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Professional News
Psychiatrists Urged to Embrace Patient-Safety Movement
Psychiatric News
Volume 39 Number 9 page 8-9

Like other clinicians, I work to know and care for my patients and to avoid causing harm. Part of psychiatry is finding evidence for the success or failure of our efforts and determining whether the evidence is sound. This part—being a good epistemologist—is one of the hardest in medicine. We also hypothesize on the causes for clinical improvement, stasis, or decline. Amid this epistemological work, we also call forth empathy for our patients’ lives in their worlds and for their experiences as patients.

My father taught me much about empathy, especially while he was a patient. An Italian immigrant and gifted physician, two years of prison camp during World War II left him susceptible to later illness. Medical frailty eventually rendered him disabled and homebound his last 14 years.

I learned patient safety firsthand as our family shepherded my father through dozens of hospitalizations. He was often helped but sometimes (inadvertently) harmed, and he often received compassion but sometimes indifference or rudeness, until his death many years ago.

Five years ago I became a state psychiatric hospital’s medical director. One hat I wore was that of chair of the pharmacy and therapeutics committee. I’d blithely pass out data gathered by pharmacy and nursing staff, including the hospital’s medication error rate. For the nearly 40,000 monthly medications administered to patients, we would average 12 errors. Not too bad for a much-maligned state hospital!

After a while, the pharmacy director determined it was safe to express less-laudatory observations. I found we were sloppy epistemologists—medication errors (all self-reported, as in most hospitals) were never independently assessed for accuracy. Yet staff feared punishment for reporting their mistakes or others’, and administration did not protest low error rates, so self-reporting seemed suspect.

In seeking more valid data, we found 2,194 medication errors versus the nine errors staff had reported for the same patients and episodes of care. I began to wonder how exposed our patients were to medication errors.

Then I discovered that a patient safety movement had been spawned 20 years ago when mortality rates from anesthesia caused a spike in liability premiums. The mortality rate has been reduced from 1 in 10,000 to 1 in 200,000 (1). Brennan, Leape, Bates, and others in the Harvard Medical Practice Study later broke ground in medical error studies in the early 1990s (2,3).

Reports emerged of seemingly implausible patient death rates caused by errors. In its 1999 landmark report, the Institute of Medicine concluded that 44,000 to 98,000 persons die each year from medical errors (4). Harvard’s Lucian Leape argued that 180,000 people die each year as a result of treatment-induced injuries—the equivalent of three jumbo-jet crashes every two days. I became a proponent of the Institute of Medicine’s "10 Rules for Change," enumerated in "Crossing the Quality Chasm," especially the rule of transparency (5).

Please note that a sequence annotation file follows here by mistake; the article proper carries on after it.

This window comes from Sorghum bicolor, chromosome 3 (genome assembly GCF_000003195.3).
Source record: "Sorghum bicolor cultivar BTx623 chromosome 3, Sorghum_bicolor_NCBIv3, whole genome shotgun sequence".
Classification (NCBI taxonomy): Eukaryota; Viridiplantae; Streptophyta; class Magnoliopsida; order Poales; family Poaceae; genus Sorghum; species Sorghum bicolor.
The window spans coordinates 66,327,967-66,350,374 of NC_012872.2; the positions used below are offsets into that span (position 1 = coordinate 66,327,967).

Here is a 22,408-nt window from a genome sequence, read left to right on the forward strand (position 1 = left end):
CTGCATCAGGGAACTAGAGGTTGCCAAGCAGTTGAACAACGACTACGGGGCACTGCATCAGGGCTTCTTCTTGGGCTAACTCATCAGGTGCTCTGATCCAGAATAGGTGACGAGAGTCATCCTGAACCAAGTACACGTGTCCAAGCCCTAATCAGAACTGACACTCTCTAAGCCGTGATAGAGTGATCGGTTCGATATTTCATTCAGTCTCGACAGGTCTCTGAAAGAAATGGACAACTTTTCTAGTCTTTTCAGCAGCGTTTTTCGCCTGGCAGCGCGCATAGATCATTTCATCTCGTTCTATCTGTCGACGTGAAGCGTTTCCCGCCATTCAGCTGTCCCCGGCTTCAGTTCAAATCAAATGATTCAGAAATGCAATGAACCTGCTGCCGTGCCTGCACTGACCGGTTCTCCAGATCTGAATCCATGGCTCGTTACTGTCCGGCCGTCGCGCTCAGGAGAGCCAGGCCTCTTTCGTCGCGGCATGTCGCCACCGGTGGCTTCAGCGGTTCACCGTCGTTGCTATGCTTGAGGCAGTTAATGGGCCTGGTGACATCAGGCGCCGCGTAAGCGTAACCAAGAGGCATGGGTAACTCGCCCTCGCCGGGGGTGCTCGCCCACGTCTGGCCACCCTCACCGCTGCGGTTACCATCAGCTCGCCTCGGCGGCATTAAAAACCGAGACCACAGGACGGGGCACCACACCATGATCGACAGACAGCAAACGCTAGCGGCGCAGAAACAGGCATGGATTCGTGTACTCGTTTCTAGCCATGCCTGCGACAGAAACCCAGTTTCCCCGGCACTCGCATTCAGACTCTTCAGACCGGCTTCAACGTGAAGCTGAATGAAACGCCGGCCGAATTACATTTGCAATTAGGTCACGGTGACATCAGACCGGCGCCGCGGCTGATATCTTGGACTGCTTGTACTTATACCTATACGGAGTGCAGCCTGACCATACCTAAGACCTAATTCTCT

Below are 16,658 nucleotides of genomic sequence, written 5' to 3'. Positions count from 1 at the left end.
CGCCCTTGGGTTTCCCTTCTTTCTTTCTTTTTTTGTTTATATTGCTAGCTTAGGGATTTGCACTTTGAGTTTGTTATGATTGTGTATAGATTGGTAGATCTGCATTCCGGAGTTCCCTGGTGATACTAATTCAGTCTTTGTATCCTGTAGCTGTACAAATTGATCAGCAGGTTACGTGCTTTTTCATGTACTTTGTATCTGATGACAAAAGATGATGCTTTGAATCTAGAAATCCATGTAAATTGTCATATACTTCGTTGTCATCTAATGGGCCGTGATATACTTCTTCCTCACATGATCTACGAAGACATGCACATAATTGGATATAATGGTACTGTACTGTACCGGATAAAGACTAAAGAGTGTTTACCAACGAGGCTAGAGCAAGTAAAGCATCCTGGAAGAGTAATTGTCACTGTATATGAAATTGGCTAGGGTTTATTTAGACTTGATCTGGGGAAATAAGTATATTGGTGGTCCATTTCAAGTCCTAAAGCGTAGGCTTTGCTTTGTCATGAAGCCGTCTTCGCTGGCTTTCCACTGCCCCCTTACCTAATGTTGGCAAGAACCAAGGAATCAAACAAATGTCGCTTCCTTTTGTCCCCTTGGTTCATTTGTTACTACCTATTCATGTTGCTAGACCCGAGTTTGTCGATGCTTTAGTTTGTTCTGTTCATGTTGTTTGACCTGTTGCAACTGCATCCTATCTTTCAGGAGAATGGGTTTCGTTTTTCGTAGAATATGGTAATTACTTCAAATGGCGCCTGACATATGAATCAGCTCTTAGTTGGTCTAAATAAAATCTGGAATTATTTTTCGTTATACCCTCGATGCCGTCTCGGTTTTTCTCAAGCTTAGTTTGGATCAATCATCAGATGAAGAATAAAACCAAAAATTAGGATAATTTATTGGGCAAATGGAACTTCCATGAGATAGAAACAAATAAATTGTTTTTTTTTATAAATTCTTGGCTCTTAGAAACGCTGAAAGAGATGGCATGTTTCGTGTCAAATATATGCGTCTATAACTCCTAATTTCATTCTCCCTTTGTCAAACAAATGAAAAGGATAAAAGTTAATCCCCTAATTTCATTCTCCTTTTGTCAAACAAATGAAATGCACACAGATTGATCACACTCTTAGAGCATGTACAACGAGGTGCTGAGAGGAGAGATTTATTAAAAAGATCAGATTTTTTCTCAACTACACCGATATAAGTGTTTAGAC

Like-minded colleagues and I created a patient safety institute in Maine (6) and a Web-based data collection system that allows staff from all U.S. hospitals to report medication errors and adverse drug reactions anonymously and to rate their hospital’s work culture regarding transparency, quality, and safety (7).

Today I’m still a full-time clinician. But the reports of widespread patient dissatisfaction and of many patients inadvertently harmed gnaw at me.

I think psychiatry should welcome the patient safety movement. Let’s consider the Institute of Medicine’s "10 Rules for Change" vis-à-vis psychiatry and ensure that our work is included in reports such as "Crossing the Quality Chasm" (5). APA’s efforts at pushing payers to value more highly our patients’ clinical needs and to reward clinicians for practicing good psychiatry deserve our support, as does APA’s Committee on Patient Safety. Fear of unjust malpractice litigation that deters adopting transparency must be allayed, perhaps partly by linking increased transparency with tort reform.

In the end, we remain well advised (although not in our Hippocratic Oath) by Hippocrates: "Above all [first] do no harm." ▪

Benjamin C. Grasso, M.D., is a member of APA's Committee on Patient Safety, guest editor of the patient safety series in Psychiatric Services, and medical director of the Institute for Self-Directed Care and of Saferating.com. He is in private practice in Portland, Maine.

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